Joy

Delivery driver's reaction to snacks left for him shows how a little kindness goes a long way

“Seeing a grown man get so excited about Capri Sun is extra wholesome."

'Dee' the delivery guy stoked to get some Doritos.

Sometimes the smallest gesture can change someone’s day for the better, especially when that act of kindness lets them know their work is appreciated. Over the last few years, delivery drivers have done a fantastic job keeping people healthy during the pandemic, so Toni Hillison Barnett told News 11 that she and her husband started a tradition of leaving snacks for their drivers on the front porch.

The Barnetts, who live in Louisville, Kentucky, can see the drivers' reactions by recording them on their doorbell cameras. “I live for reactions like this to our snack cart! Thx to all of the delivery drivers out there! We appreciate you!” Toni wrote on an Instagram post.

Recently, one of the Barnetts’ delivery guys, a joyous fellow that we believe is known as Dee, went viral on TikTok because of his positive reaction to receiving some snacks during his deliveries. The snacks are tasty, no doubt. But it’s also wonderful to feel appreciated. After Toni posted the video it received over 100,000 views.

“Oh my God, you guys are the best, I gotta take a snapshot of this,” Dee can be heard saying in the video. “Oh, Capri Suns are my favorite, Yes!”

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Photo by Roméo A. on Unsplash

Cat hilariously rats out owner in front of the landlord

Maybe it's a right of passage into adulthood or maybe some landlords discriminate against pets because they can't tell people kids are forbidden in their residence. Either way, just about everyone has lived in a rental home that didn't allow pets. Most people just abide by the rules and vow to get a pet when they find a new home.

Some people, on the other hand, get creative. I once came across a post on social media where someone claimed their pit bull puppy was actually a Silver Labrador. But one woman on TikTok was harboring a secret cat in her rental that had a no pets policy, and either her cat was unaware or he was aware and was simply being a jerk.

My money is on the latter since cats are known to be jerks for no reason. I mean, have you ever left something on the counter for a few minutes? They make it their mission to knock it on the floor. So I fully believe this fluffy little meow box wanted to make his presence known in an effort to rat out his owner.

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"Time is the one thing we cannot increase.”

Over his seven years as host of “The Daily Show,” Trevor Noah brought us laughter and valuable insights, even with a pandemic and political upheaval. He made such a positive mark that the announcement of his departure from the show came as bittersweet news to fans.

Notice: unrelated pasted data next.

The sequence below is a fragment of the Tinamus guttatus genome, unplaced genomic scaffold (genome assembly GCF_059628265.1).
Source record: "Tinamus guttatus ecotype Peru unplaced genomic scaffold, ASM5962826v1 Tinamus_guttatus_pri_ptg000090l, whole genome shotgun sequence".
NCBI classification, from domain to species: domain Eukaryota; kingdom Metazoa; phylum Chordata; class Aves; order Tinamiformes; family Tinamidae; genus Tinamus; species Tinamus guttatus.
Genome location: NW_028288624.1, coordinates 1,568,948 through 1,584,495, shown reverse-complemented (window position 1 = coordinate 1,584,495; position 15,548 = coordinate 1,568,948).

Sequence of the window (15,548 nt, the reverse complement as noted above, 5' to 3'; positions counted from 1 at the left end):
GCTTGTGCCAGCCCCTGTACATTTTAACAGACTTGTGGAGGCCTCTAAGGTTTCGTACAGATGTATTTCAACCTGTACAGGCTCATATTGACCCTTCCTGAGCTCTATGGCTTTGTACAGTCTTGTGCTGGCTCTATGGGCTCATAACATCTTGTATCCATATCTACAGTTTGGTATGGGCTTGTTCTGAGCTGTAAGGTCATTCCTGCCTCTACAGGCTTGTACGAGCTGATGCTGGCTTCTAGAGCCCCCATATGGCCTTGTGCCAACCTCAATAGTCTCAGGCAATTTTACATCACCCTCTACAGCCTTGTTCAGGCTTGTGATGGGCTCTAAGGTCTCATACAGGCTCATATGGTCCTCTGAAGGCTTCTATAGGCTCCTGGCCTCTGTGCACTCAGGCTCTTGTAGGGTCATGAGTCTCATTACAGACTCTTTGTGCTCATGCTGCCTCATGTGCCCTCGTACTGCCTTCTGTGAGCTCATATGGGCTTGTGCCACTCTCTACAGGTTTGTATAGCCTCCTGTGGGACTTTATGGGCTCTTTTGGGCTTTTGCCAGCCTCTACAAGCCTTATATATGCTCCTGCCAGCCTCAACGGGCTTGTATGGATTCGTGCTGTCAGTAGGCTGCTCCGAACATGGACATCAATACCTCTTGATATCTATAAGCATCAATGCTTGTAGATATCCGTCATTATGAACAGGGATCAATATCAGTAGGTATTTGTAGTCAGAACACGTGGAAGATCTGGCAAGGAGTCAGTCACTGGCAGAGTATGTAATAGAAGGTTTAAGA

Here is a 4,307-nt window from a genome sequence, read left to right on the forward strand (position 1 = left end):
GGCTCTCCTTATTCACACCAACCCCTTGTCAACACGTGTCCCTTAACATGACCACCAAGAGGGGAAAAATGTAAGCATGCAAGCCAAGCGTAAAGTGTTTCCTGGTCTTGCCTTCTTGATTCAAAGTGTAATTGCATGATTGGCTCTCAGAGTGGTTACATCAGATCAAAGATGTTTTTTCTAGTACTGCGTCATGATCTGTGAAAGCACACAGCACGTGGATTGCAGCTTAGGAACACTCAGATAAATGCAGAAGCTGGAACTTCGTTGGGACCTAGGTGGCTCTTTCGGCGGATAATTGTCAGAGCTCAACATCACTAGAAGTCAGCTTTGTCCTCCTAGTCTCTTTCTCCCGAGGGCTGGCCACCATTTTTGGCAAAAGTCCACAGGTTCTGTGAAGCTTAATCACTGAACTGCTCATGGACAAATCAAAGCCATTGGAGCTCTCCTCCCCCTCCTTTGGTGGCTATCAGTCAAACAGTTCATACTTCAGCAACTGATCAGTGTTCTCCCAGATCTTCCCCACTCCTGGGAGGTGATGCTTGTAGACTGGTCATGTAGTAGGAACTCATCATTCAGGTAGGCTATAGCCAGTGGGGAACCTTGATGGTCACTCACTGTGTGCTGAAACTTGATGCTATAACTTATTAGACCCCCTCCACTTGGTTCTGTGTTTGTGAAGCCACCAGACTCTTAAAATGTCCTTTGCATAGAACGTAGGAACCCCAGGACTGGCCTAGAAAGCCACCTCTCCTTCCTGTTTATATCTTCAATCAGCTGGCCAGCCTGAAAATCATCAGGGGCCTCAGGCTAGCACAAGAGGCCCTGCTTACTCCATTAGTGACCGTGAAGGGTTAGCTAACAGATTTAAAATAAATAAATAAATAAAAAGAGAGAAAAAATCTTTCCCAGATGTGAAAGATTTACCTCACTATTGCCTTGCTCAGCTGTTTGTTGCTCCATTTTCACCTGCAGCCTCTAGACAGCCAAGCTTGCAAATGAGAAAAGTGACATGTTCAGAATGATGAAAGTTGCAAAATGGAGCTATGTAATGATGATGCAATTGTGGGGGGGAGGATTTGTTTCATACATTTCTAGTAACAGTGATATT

During an interview with Hoda Kotb of “Today,” Trevor Noah gave further explanation to his personal decision to leave, and in typical Noah fashion, it touched on something universal in the process.

“I realized during the pandemic,” he told Kotb, “everyone talks about a ‘work-life balance.’ But that almost creates the idea that your work and your life are two separate things. When in fact, I came to realize during the pandemic that it’s just a ‘life-life balance.’ It’s just your life.”

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Photo by Kelly Sikkema on Unsplash
woman holding a cup of tea, writing in a notebook

It's no secret that everyone could use a little kindness in their lives and it can come in many forms. Sometimes it's the neighbor cutting your grass when your husband's away and you're too busy to get to it yourself. Other times it's sending a card to the elderly widow down the street.

One woman in Arkansas has taken to spreading kindness through writing letters to strangers. Allison Bond, 25, started writing letters over a year ago during COVID-19 when she couldn't attend school due to her medical condition. Bond has cerebral palsy and is at greater risk for serious illness should she contract the virus. Writing letters was an act of kindness that didn't require a trip out of the house.

Bond began by writing to soldiers and inmates. In fact, the first letter she received back was from a soldier. Bond told 5News, "I have one framed from a soldier. He had all his battle buddies sign it. So I framed it so I could put it up." She's kept every letter she's received.